With vehicle hardpoints largely dictated by regulations, there are few opportunities for automakers to express their individuality through styling, analysts said.
And, while manufacturers are adding more and more expensive technologies and driver aids to passenger cars, many won’t be found on future vans. “We have a lot of professional buyers, who will pay only for what is necessary, so only the most popular features from the passenger car market are introduced to the commercial vehicle market,” Hristova said.
What van customers will spend money on is technology that helps their bottom line directly, analysts say. “For example, emergency braking could keep down insurance premiums,” Glendinning said. For its part, Ford is adding modems to its lineup, which will enhance productivity and convenience for businesses, the company says. “Customers will only pay increased prices if you deliver high-quality, productive vehicles that add value to their business,” Ford’s Schep said.
Said Ashwani Gupta, who leads the Renault Nissan Mitsubishi alliance’s LCV business unit: “What we want to do first is deploy autonomous features from the viewpoint of driver safety.” Gupta said 80 percent of Nissan’s NV300 vans are fitted with advanced emergency braking. Nissan’s ProPilot, which allows for automatic steering, accelerating and braking in single lanes, will be available in the next frame-based LCVs from Nissan and Renault, he said.
‘Canary in a coalmine’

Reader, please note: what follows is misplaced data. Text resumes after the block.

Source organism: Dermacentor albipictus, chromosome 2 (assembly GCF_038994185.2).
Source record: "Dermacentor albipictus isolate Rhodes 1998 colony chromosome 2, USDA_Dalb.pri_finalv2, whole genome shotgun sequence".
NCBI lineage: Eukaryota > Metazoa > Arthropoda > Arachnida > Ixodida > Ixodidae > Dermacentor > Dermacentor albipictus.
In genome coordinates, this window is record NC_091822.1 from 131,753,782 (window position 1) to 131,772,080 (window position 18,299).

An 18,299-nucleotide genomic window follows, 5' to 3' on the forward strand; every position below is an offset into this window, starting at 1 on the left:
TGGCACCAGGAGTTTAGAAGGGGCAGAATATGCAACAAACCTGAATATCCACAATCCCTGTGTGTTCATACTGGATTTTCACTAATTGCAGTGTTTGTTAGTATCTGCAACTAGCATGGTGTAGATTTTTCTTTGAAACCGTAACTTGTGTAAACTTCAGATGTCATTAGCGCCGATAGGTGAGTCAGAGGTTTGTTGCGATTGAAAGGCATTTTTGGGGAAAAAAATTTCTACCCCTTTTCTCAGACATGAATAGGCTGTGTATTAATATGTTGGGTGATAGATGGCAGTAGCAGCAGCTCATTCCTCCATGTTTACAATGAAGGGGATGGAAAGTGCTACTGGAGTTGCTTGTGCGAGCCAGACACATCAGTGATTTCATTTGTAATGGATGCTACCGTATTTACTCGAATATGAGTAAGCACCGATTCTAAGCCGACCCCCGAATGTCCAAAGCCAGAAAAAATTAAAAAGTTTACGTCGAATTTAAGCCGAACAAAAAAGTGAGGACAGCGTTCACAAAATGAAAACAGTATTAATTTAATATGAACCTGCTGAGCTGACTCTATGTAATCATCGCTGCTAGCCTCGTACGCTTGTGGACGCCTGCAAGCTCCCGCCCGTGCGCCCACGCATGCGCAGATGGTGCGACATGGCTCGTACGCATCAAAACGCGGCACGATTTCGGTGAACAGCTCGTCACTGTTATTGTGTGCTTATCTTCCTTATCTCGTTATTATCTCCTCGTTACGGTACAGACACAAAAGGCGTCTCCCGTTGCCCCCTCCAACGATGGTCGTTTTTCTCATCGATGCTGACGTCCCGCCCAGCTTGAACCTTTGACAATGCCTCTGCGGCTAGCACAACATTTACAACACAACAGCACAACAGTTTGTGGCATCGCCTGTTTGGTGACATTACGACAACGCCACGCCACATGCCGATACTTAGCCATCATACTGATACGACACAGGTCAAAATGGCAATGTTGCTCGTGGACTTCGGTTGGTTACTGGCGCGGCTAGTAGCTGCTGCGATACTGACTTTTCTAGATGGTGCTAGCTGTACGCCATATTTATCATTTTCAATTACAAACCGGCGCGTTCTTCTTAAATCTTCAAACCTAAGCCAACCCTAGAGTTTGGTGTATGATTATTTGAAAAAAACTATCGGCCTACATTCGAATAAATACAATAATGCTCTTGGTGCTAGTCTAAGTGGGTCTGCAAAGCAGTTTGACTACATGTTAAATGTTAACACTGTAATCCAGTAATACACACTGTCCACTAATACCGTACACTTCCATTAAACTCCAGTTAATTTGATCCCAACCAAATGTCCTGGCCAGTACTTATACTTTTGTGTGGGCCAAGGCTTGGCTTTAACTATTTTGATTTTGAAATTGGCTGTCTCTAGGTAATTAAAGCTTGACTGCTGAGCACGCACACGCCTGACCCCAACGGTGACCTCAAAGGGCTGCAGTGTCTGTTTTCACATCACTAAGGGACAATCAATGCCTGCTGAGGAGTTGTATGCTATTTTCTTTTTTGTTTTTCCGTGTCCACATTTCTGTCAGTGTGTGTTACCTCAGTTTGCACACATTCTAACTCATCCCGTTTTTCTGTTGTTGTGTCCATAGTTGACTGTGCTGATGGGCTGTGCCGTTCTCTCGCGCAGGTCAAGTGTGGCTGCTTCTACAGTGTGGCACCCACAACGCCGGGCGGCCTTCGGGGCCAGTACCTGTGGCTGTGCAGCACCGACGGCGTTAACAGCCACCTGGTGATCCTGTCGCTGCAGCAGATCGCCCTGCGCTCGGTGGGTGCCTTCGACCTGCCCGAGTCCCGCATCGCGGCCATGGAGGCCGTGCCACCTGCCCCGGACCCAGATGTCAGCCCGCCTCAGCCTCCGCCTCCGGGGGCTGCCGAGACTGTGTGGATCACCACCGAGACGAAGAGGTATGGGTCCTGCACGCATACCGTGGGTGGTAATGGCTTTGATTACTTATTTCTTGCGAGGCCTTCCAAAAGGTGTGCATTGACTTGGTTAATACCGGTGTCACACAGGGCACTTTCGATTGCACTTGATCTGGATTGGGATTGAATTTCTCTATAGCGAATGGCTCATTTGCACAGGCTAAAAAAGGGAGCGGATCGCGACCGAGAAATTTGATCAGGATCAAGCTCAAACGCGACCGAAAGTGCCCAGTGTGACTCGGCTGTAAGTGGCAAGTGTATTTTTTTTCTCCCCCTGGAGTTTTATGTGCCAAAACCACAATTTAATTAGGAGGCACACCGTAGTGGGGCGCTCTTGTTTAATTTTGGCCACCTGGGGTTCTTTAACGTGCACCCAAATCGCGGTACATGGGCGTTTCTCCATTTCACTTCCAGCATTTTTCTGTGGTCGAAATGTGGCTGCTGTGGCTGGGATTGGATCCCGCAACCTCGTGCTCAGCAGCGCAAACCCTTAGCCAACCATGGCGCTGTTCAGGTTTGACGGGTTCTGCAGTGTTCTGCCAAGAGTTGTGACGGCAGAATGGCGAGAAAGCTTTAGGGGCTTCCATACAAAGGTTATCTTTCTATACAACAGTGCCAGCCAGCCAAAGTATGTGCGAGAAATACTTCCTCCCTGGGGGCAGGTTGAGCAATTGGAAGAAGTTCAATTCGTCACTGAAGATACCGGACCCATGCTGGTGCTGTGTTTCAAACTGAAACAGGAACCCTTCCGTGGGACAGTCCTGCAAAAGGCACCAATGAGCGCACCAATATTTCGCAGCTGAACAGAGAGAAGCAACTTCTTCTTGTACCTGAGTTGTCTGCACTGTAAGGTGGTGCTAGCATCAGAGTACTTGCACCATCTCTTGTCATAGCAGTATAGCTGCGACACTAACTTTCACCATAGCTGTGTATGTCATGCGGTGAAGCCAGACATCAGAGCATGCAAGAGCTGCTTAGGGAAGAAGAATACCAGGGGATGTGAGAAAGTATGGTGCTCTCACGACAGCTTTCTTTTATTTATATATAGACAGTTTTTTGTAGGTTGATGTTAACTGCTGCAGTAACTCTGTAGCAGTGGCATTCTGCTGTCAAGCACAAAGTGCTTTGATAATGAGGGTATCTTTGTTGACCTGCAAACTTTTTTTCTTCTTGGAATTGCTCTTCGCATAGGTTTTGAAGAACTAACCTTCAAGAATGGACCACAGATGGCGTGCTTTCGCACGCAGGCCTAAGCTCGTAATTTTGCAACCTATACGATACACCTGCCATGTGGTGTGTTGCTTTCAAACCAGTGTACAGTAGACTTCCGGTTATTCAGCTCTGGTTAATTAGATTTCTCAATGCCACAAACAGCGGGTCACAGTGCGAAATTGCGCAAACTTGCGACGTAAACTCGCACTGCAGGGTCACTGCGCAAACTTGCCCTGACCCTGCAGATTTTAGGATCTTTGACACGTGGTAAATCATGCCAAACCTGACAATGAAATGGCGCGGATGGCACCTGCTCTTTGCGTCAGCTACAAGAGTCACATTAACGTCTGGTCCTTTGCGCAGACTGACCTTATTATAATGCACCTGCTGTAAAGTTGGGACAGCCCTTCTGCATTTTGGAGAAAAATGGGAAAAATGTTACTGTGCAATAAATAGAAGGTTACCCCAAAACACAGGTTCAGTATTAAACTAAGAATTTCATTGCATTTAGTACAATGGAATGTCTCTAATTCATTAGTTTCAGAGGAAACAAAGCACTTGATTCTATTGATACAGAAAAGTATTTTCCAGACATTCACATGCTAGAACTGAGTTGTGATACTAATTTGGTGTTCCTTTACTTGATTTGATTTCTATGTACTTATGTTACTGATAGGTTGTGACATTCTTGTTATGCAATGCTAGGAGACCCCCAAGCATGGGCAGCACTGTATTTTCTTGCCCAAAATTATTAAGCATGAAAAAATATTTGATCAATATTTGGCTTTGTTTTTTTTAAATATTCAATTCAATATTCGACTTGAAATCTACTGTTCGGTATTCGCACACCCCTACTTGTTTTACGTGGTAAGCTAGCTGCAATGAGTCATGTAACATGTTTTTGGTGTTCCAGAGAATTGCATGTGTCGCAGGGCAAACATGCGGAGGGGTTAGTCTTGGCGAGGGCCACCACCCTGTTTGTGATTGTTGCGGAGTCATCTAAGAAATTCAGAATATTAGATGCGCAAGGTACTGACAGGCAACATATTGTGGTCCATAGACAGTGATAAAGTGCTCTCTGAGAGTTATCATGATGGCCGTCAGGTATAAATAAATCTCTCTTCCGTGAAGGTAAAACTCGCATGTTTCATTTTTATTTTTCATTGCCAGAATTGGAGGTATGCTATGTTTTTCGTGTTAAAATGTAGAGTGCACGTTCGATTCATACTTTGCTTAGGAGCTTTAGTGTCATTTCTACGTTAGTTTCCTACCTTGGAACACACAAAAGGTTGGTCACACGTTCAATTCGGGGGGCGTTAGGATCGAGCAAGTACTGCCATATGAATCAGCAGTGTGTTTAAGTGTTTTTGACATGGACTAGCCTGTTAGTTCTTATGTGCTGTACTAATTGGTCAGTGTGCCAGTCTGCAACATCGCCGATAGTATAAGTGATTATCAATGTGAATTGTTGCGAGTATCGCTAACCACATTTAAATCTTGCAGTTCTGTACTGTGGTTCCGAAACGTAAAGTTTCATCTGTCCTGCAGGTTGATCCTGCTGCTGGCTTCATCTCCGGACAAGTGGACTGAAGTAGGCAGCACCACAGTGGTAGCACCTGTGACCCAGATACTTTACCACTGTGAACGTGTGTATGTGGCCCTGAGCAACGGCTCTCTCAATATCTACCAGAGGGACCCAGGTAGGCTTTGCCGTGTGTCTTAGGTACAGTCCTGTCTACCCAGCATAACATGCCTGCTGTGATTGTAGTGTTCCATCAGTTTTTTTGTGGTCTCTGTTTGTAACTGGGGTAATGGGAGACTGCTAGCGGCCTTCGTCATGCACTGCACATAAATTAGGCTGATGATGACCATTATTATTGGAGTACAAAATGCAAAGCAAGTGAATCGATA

Van sales are closely linked to larger economic conditions, analysts said. Sales slumped starting in 2009 during the global recession following the collapse of Lehman Brothers and again in 2012-13 amid the European sovereign debt crisis. However, the market has now exceeded pre-crisis levels. “I’ve always used LCV sales as a sort of canary in the coalmine,” Glendinning of BMI Research said. “They’re always the first thing to go and to come back.”
Looking to the rest of 2018, analysts say the European market will have minimal or no growth, partly a consequence of those earlier dips. “We expect the market to stagnate” in 2018 said Hristova of IHS. She said vans sold in 2012-13, the market’s recent low point, are at the end of their useful life cycle, so fewer will be needed to replace them.
Glendinning is forecasting growth of 2 percent in 2018, and growth of an additional 11 percent through 2021. He suggested that tightening emissions standards, including restrictions on older diesel vehicles in certain urban areas, were actually driving more sales. “Fleet managers have to move toward the Euro 5 and Euro 6 emissions compliant vehicles rather than Euro 4 and below,” he said. “That’s creating a more supportive market.”
The shift toward online retailing is benefiting small vans, analysts said. It is the only segment, outside of pickups that has grown since 2008, with 529,681 sales in 2017 compared with 390,389 in 2008 before the recession, according to JATO.
Automakers are also looking outside of Europe for big gains in the LCV market. PSA has made a major push into South America and is starting van production at its plant in Kaluga, Russia. Renault is aiming to increase sales by 40 percent globally by 2022 and is targeting China in a joint venture with Jinbei Brilliance.
Such investments in commercial vans are a fairly safe bet, analysts said. “At the end of the day, you will always find customers,” Hristova said. “Industry and trade are always part of the economy.”